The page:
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I am a Survivor of Childhood Sexual Abuse and Bullying

Sexual abuse of children and sibling bullying are hidden crimes.  Nobody seems to know.  Everyone, especially parents, think sibling bullying is just brothers rough housing, but then such bullying, which begins at home, transfers to schools.  It spreads like a disease.  Most parents never know their child was sexually abused, because children who are sexually abused don’t tell.

An expert says, “People assume that the eldest child is the strongest in the sibling group and so will do the most bullying.  In reality, it’s the middle child, competing for his parents’ attention and love, who exhibits the greatest propensity for bullying.”  Another expert in childhood bullying says, “Sibling bullying is widespread and occurs all the time.  We now know that sibling bullying also spreads to bullying at school.  Furthermore, children who are bullied are most likely to suffer behavioral and psychological problems.  They feel no place is safe for them.”

Why don’t kids tell?  Being an adult survivor of childhood sexual abuse and sibling bullying, I understand why kids don’t tell and why these crimes are not disclosed.  Although there are many reasons why children don’t tell anyone they were sexually abused or bullied, the most common reason is FEAR.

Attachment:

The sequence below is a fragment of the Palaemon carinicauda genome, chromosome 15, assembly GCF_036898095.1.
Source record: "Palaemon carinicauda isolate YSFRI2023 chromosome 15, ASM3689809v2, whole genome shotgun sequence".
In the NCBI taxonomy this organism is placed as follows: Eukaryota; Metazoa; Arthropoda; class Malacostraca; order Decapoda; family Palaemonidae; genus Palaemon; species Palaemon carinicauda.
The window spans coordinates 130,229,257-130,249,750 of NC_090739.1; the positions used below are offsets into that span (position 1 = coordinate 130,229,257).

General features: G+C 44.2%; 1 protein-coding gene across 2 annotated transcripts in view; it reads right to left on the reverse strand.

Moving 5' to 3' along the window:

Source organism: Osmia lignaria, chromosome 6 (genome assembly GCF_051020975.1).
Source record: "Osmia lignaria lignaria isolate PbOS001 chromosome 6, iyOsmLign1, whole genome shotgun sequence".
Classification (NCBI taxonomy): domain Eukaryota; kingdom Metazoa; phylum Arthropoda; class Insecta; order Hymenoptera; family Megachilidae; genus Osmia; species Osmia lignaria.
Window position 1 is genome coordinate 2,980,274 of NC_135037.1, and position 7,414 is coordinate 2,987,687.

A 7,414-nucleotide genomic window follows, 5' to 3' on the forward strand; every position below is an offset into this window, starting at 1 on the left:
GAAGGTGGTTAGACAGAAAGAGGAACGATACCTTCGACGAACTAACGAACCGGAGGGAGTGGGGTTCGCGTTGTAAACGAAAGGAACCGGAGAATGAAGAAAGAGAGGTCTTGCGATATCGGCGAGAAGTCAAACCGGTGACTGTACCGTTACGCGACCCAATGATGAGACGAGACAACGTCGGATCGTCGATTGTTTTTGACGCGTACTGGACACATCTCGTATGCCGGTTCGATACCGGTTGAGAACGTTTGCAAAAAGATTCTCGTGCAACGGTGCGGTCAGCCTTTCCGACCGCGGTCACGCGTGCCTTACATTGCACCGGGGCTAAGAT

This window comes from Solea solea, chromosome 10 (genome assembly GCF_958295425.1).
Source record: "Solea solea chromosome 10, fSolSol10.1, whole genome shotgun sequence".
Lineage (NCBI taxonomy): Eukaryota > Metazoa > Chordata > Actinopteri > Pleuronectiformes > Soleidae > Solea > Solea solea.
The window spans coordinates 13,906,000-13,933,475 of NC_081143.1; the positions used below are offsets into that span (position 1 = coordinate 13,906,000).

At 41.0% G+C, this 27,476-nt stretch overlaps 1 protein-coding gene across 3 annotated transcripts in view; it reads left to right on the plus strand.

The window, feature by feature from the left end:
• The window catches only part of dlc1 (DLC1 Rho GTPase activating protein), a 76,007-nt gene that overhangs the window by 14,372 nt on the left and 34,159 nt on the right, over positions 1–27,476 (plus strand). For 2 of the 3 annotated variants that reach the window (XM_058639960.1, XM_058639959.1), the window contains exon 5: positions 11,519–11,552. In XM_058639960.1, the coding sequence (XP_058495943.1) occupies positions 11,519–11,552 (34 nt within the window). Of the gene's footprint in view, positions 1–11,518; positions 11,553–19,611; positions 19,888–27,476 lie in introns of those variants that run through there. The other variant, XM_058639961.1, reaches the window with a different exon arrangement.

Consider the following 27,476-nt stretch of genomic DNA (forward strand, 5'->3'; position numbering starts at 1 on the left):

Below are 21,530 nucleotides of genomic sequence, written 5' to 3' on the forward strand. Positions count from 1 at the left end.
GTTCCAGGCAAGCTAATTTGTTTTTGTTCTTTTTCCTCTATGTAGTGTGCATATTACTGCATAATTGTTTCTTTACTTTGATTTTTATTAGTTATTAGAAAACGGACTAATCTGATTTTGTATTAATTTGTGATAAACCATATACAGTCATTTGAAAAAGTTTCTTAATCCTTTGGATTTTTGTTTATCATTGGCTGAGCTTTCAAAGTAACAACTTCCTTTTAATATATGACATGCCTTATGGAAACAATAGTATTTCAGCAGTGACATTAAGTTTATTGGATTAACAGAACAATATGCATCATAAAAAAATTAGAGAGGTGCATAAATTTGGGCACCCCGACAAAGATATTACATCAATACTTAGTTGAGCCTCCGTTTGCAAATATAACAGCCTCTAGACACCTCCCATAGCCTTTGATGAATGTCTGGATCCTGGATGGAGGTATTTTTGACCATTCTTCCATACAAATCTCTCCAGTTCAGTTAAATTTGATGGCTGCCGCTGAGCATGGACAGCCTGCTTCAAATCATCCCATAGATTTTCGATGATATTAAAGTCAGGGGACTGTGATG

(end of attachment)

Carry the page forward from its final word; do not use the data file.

The victim of child abuse and bullying is always warned, “Don’t tell or else….”  You don’t tell if an abuser or bully threatens you, and those who sexually abuse children often threaten to kill them and even their family if the child tells.  A child who does tell is rare and incredibly brave.

Prevention of sibling bullying and childhood sexual abuse needs to start at home.  Parents must take responsibility for educating their children on the importance of telling.  If it doesn’t start at home, we don’t stand a chance of putting and end to these awful crimes.

I was a victim of both childhood sexual abuse and sibling bullying.  I survived but at an awful price.  It took me 47 years to come forward, including many years of therapy.  Finally, I woke up and said, “Enough!”

Read my compelling story.